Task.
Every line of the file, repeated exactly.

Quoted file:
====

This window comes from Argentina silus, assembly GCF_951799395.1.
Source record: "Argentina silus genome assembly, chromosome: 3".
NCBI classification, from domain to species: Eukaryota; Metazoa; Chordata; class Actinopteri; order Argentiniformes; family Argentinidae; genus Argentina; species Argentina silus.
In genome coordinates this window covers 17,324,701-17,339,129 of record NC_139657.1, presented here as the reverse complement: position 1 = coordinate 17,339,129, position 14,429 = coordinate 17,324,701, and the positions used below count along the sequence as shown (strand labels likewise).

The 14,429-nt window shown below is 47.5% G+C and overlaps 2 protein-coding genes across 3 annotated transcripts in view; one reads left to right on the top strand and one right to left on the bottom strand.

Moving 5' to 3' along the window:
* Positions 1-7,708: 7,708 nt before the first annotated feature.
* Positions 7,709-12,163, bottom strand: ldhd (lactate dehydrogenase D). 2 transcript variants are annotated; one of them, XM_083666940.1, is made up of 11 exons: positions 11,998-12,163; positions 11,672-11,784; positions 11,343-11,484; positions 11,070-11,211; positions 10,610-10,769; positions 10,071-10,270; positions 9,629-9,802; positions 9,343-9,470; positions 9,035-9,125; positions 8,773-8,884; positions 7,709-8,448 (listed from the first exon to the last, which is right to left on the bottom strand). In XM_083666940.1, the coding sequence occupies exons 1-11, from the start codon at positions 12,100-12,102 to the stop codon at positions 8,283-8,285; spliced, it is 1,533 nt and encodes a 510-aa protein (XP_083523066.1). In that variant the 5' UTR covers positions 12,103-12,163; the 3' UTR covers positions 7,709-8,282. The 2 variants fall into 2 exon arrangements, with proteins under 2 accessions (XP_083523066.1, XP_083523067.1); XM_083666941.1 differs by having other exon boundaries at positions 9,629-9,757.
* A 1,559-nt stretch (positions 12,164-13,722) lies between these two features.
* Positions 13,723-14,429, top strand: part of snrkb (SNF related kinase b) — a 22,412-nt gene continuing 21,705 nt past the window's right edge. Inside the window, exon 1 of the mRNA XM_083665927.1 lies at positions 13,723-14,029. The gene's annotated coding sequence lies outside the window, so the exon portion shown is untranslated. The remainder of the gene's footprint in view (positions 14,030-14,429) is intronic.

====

This window comes from Argentina silus, assembly GCF_951799395.1.
Source record: "Argentina silus genome assembly, chromosome: 3".
NCBI classification, from domain to species: Eukaryota; Metazoa; Chordata; class Actinopteri; order Argentiniformes; family Argentinidae; genus Argentina; species Argentina silus.
In genome coordinates this window covers 17,324,701-17,339,129 of record NC_139657.1, presented here as the reverse complement: position 1 = coordinate 17,339,129, position 14,429 = coordinate 17,324,701, and the positions used below count along the sequence as shown (strand labels likewise).

The 14,429-nt window shown below is 47.5% G+C and overlaps 2 protein-coding genes across 3 annotated transcripts in view; one reads left to right on the top strand and one right to left on the bottom strand.

Moving 5' to 3' along the window:
* Positions 1-7,708: 7,708 nt before the first annotated feature.
* Positions 7,709-12,163, bottom strand: ldhd (lactate dehydrogenase D). 2 transcript variants are annotated; one of them, XM_083666940.1, is made up of 11 exons: positions 11,998-12,163; positions 11,672-11,784; positions 11,343-11,484; positions 11,070-11,211; positions 10,610-10,769; positions 10,071-10,270; positions 9,629-9,802; positions 9,343-9,470; positions 9,035-9,125; positions 8,773-8,884; positions 7,709-8,448 (listed from the first exon to the last, which is right to left on the bottom strand). In XM_083666940.1, the coding sequence occupies exons 1-11, from the start codon at positions 12,100-12,102 to the stop codon at positions 8,283-8,285; spliced, it is 1,533 nt and encodes a 510-aa protein (XP_083523066.1). In that variant the 5' UTR covers positions 12,103-12,163; the 3' UTR covers positions 7,709-8,282. The 2 variants fall into 2 exon arrangements, with proteins under 2 accessions (XP_083523066.1, XP_083523067.1); XM_083666941.1 differs by having other exon boundaries at positions 9,629-9,757.
* A 1,559-nt stretch (positions 12,164-13,722) lies between these two features.
* Positions 13,723-14,429, top strand: part of snrkb (SNF related kinase b) — a 22,412-nt gene continuing 21,705 nt past the window's right edge. Inside the window, exon 1 of the mRNA XM_083665927.1 lies at positions 13,723-14,029. The gene's annotated coding sequence lies outside the window, so the exon portion shown is untranslated. The remainder of the gene's footprint in view (positions 14,030-14,429) is intronic.